Of late, Chelsea and Liverpool are two of the biggest teams who are reportedly set to sell the naming rights of their stadiums. After Chelsea suffered serious financial implications in the 1970s and 1980s, Chelsea Pitch Owners (CPO), a non-profitable organisation was created and in 1997 purchased the Stamford Bridge freehold as well as owning the naming rights of Chelsea Football Club.

This therefore means, any future name or stadium change will have to agree with at least 75% of the CPO’s in order for change to occur.

However it’s not only football that has seen plans for stadium naming rights to be sold. The Scottish Rugby Union (SRU) are set to maximise it’s earning potential by attracting new sponsors to Murrayfield Stadium in order to clear £13million worth of debt.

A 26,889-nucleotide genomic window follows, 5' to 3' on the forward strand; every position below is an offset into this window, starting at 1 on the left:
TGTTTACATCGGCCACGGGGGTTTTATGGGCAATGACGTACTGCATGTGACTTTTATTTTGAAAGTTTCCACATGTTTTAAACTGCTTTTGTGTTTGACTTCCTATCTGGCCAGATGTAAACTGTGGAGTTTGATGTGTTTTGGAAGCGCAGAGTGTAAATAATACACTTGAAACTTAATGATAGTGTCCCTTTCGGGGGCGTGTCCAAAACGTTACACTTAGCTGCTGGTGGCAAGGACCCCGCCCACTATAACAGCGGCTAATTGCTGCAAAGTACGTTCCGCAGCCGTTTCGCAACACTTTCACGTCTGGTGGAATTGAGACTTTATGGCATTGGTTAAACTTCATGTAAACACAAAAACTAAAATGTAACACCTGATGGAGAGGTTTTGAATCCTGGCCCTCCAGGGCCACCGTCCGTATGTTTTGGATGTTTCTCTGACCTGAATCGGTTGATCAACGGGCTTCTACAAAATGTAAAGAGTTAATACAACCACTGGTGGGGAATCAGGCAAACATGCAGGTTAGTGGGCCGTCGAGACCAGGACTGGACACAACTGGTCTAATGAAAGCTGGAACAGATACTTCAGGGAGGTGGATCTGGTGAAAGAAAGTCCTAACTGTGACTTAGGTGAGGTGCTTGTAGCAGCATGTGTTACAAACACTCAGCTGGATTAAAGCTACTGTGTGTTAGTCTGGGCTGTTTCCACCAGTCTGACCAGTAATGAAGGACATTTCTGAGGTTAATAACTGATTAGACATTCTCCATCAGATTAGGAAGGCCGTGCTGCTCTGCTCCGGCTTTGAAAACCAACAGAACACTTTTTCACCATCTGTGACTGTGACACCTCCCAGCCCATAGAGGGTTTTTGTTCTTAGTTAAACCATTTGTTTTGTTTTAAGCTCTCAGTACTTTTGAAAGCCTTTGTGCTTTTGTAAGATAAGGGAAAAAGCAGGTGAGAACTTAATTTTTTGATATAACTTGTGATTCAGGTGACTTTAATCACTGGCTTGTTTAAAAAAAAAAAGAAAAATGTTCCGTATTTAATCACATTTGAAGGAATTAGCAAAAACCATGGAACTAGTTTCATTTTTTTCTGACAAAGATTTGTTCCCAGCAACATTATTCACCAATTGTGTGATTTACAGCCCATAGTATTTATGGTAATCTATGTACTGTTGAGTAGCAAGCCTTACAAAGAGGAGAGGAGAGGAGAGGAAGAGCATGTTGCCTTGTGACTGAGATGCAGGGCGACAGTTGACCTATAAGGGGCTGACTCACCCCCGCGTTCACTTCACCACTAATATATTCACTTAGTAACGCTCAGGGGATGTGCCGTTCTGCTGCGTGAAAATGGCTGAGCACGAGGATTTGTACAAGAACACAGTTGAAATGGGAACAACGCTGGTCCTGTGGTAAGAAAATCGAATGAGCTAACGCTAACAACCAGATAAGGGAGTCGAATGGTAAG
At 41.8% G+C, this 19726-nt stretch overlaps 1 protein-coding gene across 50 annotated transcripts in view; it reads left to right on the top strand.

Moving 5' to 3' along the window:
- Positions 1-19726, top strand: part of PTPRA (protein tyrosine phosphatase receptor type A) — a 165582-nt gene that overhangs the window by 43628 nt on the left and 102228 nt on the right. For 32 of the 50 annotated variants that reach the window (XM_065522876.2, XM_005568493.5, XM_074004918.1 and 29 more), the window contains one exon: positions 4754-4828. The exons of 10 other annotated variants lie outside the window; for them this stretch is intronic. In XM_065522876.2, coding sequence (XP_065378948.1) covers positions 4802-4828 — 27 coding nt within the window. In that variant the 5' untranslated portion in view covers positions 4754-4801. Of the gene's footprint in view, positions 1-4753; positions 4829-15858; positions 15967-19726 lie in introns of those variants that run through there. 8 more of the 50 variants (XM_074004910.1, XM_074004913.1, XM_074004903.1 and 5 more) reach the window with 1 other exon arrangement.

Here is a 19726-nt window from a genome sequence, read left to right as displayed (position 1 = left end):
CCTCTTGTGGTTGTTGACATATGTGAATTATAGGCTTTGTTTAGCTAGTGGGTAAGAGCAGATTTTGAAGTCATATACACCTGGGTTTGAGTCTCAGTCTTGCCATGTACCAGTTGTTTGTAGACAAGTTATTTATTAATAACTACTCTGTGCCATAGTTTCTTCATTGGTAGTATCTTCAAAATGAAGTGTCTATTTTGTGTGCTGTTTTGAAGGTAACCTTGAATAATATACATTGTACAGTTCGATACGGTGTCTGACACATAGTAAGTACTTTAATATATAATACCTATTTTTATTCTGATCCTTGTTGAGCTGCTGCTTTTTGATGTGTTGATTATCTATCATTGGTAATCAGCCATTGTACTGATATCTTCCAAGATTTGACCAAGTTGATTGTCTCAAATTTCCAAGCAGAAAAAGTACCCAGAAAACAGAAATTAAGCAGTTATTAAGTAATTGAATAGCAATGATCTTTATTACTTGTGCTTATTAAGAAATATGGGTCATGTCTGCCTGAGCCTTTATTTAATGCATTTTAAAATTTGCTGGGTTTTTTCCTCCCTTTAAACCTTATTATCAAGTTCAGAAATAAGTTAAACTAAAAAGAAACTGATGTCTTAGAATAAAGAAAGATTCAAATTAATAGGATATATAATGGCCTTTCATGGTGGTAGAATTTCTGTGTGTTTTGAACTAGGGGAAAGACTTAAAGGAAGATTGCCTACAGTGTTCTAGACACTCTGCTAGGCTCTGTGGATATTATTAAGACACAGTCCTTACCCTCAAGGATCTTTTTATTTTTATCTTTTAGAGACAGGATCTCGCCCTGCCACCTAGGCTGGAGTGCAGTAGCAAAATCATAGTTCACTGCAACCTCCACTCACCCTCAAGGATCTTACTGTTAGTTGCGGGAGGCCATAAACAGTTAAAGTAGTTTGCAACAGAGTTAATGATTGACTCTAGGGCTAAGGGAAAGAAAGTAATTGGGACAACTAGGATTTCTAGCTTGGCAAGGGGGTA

The stadium has played host to the Scots since 1925 and a change in name is sure to ignite a rift amongst the nation’s traditionalist supporters and the SRU. However, many will feel the money generated will be able to benefit the sports future in the long term.

Once a name has been sold, it doesn’t last forever. It lasts simply as long as the agreed contract, meaning a stadium could theoretically have a new name every 10 years.

When the contract is up, a larger figure will be put down and a new name will be given. It’s a cycle like the sacking of an England national manager that will never stop revolving.

Many football clubs are seeing the name of their stadium as a power tool which will allow them to generate millions of extra pounds each year. But how far can naming rights go before the sporting world is swamped in commercialised nonsense which tears up tradition in an instance.

Chesterfield Football Club’s stadium is now called the Proact Stadium, formerly the b2net Stadium. The 93-year-old club is now named after Europe’s leading independent storage instigator and cloud service enabler.

It says very little about the club’s history or the surrounding town, but says a lot more about the way in which football seeks every opportunity to turn what was once seen as a non-profitable piece of history into cash.